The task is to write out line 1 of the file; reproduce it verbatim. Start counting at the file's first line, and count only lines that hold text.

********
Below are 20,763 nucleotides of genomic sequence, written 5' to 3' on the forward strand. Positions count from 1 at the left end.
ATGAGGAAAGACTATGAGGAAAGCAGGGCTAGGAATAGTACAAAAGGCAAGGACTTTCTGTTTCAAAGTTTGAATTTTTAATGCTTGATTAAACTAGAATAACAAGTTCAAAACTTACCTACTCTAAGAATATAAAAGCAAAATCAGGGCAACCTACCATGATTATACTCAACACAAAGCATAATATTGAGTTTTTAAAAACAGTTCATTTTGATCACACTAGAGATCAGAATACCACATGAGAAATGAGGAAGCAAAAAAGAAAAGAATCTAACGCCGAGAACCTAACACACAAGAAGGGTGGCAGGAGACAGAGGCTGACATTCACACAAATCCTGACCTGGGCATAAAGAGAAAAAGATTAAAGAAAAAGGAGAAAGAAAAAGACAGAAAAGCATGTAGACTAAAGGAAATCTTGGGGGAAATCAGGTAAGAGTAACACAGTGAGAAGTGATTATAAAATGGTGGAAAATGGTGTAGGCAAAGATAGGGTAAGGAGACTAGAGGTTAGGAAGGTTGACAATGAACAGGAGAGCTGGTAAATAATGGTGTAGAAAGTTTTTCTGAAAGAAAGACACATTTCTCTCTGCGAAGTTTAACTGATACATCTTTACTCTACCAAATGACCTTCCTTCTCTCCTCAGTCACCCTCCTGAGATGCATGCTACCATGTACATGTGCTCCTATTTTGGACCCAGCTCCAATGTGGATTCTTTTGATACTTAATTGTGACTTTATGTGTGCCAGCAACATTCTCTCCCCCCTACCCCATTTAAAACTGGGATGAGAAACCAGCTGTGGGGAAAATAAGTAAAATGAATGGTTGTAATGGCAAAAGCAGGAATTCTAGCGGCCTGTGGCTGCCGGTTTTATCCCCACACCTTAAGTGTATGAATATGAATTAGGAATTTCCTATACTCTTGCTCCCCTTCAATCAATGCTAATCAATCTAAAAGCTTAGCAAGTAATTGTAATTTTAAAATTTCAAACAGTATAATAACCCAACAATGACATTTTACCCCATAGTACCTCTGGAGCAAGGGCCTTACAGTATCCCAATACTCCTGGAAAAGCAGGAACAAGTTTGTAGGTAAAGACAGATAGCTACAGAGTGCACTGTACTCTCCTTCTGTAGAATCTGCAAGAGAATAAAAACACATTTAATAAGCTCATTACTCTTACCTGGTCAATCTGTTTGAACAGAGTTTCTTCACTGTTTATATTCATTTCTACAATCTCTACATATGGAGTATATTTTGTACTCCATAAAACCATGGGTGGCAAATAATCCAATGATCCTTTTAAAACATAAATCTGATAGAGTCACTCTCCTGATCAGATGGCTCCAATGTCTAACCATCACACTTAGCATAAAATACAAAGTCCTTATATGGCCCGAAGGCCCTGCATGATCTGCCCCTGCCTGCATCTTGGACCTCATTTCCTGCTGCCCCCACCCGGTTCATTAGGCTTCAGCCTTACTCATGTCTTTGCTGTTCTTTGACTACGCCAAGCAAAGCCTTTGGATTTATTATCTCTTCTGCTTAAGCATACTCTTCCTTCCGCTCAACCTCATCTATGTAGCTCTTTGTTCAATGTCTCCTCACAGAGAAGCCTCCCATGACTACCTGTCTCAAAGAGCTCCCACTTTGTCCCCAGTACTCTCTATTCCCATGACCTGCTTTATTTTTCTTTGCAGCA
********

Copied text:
Below are 20,763 nucleotides of genomic sequence, written 5' to 3' on the forward strand. Positions count from 1 at the left end.